As in my Deep-Sky Companions: The Messier Objects, all the photographs in this book are reproduced in black and white. The decision was not made merely to save money. While it's possible to see hints of color in some of the brighter star clusters, nebulae, and galaxies, such objects typically manifest themselves in shades of gray at the eyepiece. Color photographs of deep-sky objects may mislead beginners into thinking that they can expect to see vivid reds, greens, and blues, when they will not.
Imagine you're a bird watcher who has never seen a raven. You want to see the bird, because the photograph in your guidebook has set your heart on fire. The raven, it appears, is a
Deep-sky objects O Open cluster □ Bright nebula (small)
ffi Globular cluster C? Bright nebula (large) <=> Galaxy (edge-on) Dark nebula O Galaxy (face-on) v Planetary nebula C'j Magellanic Clouds most striking specimen. Its beak is yellow, its head a rose-tinted aquamarine, its body olive, its wings vibrant indigo, and its tail feathers squid-ink black. You must see it! Now imagine the disappointment when you go birding with a friend, who points out the black raven. Shocked, you show your friend the photograph in your guidebook. Your friend laughs and tells you that that's a heavily enhanced image that exaggerates the iridescence of the bird's feathers. The point is, why risk disappointing new observers when we can try to help them discover the beauty of reality? Furthermore, you most likely will compare the photographs to your eyepiece views with the help of a dim red flashlight, and under such illumination a color photograph actually would be a handicap.
Whenever possible, photographs were chosen to reflect the kinds of detail an observer might see with his or her own eyes. For that reason a few photographs may appear underexposed compared to more famous views you may have seen elsewhere.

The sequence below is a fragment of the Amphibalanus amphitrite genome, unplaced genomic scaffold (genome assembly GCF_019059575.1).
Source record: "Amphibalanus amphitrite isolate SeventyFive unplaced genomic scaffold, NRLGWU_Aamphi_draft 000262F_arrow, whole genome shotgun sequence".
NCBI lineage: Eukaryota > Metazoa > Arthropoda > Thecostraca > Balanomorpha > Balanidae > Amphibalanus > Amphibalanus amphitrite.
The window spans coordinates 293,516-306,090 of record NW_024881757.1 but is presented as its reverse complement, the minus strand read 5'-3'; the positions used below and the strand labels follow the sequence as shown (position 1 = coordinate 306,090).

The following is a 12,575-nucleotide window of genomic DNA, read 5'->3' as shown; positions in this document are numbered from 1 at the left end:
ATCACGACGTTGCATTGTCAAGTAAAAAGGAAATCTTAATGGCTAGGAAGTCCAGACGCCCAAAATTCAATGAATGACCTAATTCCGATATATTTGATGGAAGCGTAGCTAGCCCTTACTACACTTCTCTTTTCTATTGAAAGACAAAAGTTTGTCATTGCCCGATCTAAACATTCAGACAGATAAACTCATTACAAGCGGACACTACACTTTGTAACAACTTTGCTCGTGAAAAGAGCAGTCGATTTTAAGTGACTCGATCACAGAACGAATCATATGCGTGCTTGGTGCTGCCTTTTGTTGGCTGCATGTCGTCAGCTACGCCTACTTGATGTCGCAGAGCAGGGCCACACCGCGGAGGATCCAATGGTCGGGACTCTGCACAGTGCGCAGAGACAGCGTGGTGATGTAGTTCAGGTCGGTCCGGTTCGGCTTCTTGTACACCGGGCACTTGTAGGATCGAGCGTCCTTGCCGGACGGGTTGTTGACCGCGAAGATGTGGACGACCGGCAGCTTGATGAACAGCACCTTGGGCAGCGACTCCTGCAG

That we were able to reproduce such excellent photographs of the Caldwell objects is largely a result of the generosity and perseverance of many talented astrophotographers. These dedicated students of the night sky work much harder than a purely visual observer might imagine in order to capture their revealing images.
While we attempted to obtain high-quality astrophotos of every Caldwell object from the worldwide community of amateur astronomers, in several cases we have resorted to reproducing digitized photographs taken by enormous Schmidt telescopes in both hemispheres. These photos have been made available to astronomers and scientists worldwide by the visionary architects of the Digitized Sky Survey (DSS), which can be perused on the World Wide Web at http://archive.stsci.edu/dss/. (The copyright for the DSS photos used in this book rests with the Anglo-Australian Observatory Board, the United Kingdom Particle Physics and Astronomy Research Council, the California Institute of Technology, and the Associated Universities for Research in Astronomy; they are used here with permission.) Detailed credits appear in Appendix D.
In a few cases we have also reproduced images from the Hubble Space Telescope and large telescopes like those on Mount Wilson and Palomar Mountain. For the most part, these images are included to illustrate scientific points discussed in the accompanying essays.
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